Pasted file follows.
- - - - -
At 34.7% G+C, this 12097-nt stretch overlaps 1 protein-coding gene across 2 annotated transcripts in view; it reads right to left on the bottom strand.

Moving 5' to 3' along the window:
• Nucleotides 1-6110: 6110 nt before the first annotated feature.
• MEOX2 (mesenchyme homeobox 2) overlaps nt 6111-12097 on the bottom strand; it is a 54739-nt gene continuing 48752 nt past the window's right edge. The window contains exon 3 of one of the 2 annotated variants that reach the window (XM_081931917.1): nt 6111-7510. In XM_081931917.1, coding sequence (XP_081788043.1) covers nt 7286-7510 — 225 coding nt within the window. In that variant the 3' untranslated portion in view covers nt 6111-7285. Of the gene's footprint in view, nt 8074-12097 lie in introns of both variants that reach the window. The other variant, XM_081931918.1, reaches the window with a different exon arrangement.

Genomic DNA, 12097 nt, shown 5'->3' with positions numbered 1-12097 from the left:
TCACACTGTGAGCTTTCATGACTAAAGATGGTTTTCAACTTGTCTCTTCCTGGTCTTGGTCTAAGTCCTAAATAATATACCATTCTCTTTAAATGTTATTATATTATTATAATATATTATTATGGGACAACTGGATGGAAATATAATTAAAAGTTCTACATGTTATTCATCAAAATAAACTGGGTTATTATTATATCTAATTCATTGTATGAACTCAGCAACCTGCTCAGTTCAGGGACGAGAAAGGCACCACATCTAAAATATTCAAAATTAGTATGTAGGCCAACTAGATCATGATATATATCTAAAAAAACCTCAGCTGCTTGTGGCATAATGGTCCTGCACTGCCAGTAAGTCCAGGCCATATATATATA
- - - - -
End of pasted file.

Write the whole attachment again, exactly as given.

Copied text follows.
At 34.7% G+C, this 12097-nt stretch overlaps 1 protein-coding gene across 2 annotated transcripts in view; it reads right to left on the bottom strand.

Moving 5' to 3' along the window:
• Nucleotides 1-6110: 6110 nt before the first annotated feature.
• MEOX2 (mesenchyme homeobox 2) overlaps nt 6111-12097 on the bottom strand; it is a 54739-nt gene continuing 48752 nt past the window's right edge. The window contains exon 3 of one of the 2 annotated variants that reach the window (XM_081931917.1): nt 6111-7510. In XM_081931917.1, coding sequence (XP_081788043.1) covers nt 7286-7510 — 225 coding nt within the window. In that variant the 3' untranslated portion in view covers nt 6111-7285. Of the gene's footprint in view, nt 8074-12097 lie in introns of both variants that reach the window. The other variant, XM_081931918.1, reaches the window with a different exon arrangement.

Genomic DNA, 12097 nt, shown 5'->3' with positions numbered 1-12097 from the left:
TCACACTGTGAGCTTTCATGACTAAAGATGGTTTTCAACTTGTCTCTTCCTGGTCTTGGTCTAAGTCCTAAATAATATACCATTCTCTTTAAATGTTATTATATTATTATAATATATTATTATGGGACAACTGGATGGAAATATAATTAAAAGTTCTACATGTTATTCATCAAAATAAACTGGGTTATTATTATATCTAATTCATTGTATGAACTCAGCAACCTGCTCAGTTCAGGGACGAGAAAGGCACCACATCTAAAATATTCAAAATTAGTATGTAGGCCAACTAGATCATGATATATATCTAAAAAAACCTCAGCTGCTTGTGGCATAATGGTCCTGCACTGCCAGTAAGTCCAGGCCATATATATATA